Evidence of Pleistocene plant extinction and diversity from Regatta Point, western Tasmania, Australia
Jordan, GJ (1997) Evidence of Pleistocene plant extinction and diversity from Regatta Point, western Tasmania, Australia. Botanical Journal of the Linnean Society, 123 (1). pp. 45-71.
|PDF - Full text restricted - Requires a PDF viewer|
Official URL: http://dx.doi.org/10.1006/bojl.1996.0072
The Early Pleistocene Regatta Point sediments contain macrofossils that suggest that generic and specific rainforest diversity was higher in the region than it is today both locally and regionally, but the diversity was probably lower than it was for most of the Tertiary. The sediments contain extinct species of conifers and angiosperms which have closest living relatives in a wide range of environments, mainly wet forests of warmer areas than western Tasmania, but also relatively cool and dry areas. Simple models of climatically driven extinction explain these extinctions poorly. It is more likely that there was a wide range of causes of extinctions. New species, Acacia bulbosa, Rubus nebuloides, Quintinia tasmanensis, Oxylobium pungens, Laurophyllum australum and Myrtaceaephyllum pleistocenicum, are described.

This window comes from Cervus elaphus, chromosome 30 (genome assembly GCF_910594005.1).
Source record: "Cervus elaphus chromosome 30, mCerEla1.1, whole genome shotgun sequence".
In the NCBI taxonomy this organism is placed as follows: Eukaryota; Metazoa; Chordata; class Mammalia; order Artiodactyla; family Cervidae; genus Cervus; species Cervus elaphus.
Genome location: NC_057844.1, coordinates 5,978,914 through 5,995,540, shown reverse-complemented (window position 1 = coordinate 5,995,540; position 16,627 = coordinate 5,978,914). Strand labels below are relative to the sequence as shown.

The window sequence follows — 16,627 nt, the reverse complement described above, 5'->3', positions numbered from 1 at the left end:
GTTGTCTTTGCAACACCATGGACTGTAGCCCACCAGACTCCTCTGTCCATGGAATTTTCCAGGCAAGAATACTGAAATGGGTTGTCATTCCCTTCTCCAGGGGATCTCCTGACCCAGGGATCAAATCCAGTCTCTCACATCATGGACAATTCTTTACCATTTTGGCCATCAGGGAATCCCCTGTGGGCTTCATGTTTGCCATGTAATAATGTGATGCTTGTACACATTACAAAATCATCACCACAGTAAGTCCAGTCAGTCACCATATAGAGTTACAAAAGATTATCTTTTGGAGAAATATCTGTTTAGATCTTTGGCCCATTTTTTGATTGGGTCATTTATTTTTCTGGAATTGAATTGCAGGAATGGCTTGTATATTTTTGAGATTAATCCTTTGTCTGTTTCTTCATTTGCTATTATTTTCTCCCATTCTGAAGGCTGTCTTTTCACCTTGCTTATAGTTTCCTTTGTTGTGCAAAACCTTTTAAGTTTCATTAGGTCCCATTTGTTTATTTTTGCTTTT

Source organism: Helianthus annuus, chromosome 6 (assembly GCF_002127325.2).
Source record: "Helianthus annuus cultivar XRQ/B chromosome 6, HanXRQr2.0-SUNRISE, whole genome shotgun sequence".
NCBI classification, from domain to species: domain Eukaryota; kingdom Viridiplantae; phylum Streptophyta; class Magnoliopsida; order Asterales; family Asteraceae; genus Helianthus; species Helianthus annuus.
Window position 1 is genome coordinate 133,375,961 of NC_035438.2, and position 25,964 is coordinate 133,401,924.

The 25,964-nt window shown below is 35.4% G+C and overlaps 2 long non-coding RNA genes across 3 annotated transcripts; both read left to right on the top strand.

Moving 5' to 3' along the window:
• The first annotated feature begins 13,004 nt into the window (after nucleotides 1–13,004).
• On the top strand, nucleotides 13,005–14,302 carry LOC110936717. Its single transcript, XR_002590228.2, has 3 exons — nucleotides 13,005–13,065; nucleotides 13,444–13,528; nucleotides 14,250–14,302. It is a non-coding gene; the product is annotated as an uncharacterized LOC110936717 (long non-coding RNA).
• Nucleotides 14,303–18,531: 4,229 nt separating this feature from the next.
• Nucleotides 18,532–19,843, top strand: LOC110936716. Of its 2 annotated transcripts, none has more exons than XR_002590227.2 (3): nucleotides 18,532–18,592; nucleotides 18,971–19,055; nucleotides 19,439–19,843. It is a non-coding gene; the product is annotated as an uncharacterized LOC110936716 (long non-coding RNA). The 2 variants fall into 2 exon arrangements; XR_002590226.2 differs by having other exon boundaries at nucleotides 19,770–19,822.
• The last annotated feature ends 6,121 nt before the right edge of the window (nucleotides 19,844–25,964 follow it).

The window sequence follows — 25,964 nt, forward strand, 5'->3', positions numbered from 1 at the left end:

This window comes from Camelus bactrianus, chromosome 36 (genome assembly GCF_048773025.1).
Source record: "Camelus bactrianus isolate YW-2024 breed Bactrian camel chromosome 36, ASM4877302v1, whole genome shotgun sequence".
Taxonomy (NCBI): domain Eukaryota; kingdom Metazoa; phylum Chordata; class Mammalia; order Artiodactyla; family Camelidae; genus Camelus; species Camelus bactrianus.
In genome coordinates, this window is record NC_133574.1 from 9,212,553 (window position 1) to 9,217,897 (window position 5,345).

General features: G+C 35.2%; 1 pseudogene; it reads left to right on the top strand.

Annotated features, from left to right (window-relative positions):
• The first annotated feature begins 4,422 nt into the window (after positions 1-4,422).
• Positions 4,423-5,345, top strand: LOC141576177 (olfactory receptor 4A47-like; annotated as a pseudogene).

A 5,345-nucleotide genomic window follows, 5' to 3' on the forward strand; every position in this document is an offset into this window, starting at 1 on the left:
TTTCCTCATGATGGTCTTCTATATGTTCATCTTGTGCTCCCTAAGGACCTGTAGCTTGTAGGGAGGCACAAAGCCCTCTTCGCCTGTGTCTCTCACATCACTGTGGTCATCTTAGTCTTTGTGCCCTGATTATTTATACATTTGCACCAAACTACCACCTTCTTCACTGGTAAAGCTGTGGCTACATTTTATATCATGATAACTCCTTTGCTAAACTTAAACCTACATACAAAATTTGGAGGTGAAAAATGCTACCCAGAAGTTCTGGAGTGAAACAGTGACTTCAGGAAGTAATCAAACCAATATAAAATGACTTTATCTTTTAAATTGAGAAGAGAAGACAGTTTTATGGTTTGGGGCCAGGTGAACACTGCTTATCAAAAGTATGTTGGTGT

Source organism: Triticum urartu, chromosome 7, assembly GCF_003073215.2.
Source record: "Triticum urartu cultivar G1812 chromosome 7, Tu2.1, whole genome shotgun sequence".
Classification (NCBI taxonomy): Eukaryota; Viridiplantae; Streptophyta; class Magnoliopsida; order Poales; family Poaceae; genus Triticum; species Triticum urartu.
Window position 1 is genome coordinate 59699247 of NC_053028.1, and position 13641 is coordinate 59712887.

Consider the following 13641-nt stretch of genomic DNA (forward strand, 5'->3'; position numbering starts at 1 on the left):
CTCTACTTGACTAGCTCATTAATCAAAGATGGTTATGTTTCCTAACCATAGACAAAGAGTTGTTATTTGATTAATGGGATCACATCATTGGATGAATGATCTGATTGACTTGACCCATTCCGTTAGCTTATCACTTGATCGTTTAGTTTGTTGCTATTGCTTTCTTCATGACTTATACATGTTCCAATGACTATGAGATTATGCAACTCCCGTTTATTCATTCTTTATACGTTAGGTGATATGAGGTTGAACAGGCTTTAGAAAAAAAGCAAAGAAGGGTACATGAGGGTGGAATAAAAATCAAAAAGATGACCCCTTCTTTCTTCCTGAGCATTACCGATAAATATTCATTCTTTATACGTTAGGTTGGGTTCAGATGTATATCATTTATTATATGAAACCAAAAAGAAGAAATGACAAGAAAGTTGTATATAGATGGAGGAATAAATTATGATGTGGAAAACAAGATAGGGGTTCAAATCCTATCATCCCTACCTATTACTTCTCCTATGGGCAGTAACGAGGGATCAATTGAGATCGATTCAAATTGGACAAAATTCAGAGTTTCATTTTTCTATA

|Additional Information:||The definitive version is available online at www.blackwell-synergy.com|
|Keywords:||macrofossils, pollen, spores, Cainozoic, extinction, quaternary, pleistocene, pliocene|
|Deposited By:||Dr Gregory J Jordan|
|Deposited On:||02 Sep 2007|
|Last Modified:||18 Jul 2008 20:07|
|ePrint Statistics:||View statistics for this ePrint|
Repository Staff Only: item control page